The Ocean Cleanup foundation will deploy a 100-meter-long barrier segment in the second quarter of 2016 in the North Sea, 23 km off the coast of The Netherlands, in one of the first open-water tests of a design intended to help remove plastic from the Pacific Ocean.

The concept uses natural ocean currents and winds to passively transport plastic toward a collection platform. Instead of using nets and vessels to remove the plastic from the water, solid floating barriers are used to minimize the chance of entangling sea life.

The concept uses natural ocean currents and winds. Image credit: The Ocean Cleanup.The concept uses natural ocean currents and winds. Image credit: The Ocean Cleanup.The main objective of the North Sea test is to monitor the effects of real-life sea conditions, with a focus on waves and currents. The motions of the barrier and the loads on the system will be monitored. The test is also designed to help engineers prepare for the Coastal Pilot, the group's first operational cleanup system planned for deployment off the coast of Tsushima Island, Japan, in the second half of 2016.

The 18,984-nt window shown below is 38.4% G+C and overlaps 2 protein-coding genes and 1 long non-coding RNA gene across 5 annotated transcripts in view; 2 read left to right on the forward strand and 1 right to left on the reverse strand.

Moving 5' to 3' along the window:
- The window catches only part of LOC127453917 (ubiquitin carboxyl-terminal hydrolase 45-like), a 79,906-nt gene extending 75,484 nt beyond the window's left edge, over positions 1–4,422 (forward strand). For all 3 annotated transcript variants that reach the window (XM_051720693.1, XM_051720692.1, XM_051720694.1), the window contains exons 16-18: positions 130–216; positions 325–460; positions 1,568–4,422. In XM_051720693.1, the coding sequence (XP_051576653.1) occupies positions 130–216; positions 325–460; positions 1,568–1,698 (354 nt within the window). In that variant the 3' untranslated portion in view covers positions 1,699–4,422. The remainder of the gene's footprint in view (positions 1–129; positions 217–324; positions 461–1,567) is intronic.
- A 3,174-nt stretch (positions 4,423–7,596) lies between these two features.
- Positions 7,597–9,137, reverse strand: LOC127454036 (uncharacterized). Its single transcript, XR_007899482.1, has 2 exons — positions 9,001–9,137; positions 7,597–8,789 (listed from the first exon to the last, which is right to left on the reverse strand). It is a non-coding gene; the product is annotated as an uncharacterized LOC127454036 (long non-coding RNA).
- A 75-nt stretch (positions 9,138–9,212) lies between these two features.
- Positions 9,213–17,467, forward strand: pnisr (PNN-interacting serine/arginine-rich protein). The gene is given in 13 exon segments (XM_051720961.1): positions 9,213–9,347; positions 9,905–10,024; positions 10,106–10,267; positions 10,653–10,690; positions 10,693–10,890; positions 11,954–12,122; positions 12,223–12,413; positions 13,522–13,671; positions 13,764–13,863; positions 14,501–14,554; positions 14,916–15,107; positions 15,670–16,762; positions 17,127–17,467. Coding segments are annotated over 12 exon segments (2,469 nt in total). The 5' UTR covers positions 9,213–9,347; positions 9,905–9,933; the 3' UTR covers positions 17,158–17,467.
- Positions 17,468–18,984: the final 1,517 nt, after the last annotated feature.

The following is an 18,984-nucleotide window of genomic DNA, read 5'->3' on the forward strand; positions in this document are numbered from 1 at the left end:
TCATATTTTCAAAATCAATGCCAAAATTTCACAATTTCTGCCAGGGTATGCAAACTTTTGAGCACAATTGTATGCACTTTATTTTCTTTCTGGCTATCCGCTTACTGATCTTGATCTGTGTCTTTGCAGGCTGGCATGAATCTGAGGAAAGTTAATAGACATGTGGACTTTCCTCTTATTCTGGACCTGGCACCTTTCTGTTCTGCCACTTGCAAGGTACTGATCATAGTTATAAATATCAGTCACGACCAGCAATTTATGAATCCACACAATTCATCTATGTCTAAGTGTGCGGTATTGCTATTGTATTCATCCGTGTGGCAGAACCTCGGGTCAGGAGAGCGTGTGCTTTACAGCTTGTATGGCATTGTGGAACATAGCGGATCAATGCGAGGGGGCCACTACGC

The technology uses a V-shaped array of floating barriers attached to the seabed to catch plastic deposited there by ocean currents.

Beneath the booms, a submerged non-permeable screen helps concentrate plastic that is suspended under the surface. Most of the current passes under the screen. This carries away all neutrally buoyant sea life and helps to prevent by-catch. The lighter-than-water plastic collects in front of the floating barriers.

A scalable array of floating barriers moves plastics toward the center of the structure like a funnel. This enables a central platform to extract and store the debris until it is transported to land for recycling. Intended for large-scale deployment, it is designed to harvest plastic from millions of square kilometers of ocean.

The plan is for a system 100 kilometers long to be deployed in 2020 in what is known as the Great Pacific Garbage Patch. Project engineers believe that by deploying the system for 10 years, almost half of the plastic within that zone could be removed.

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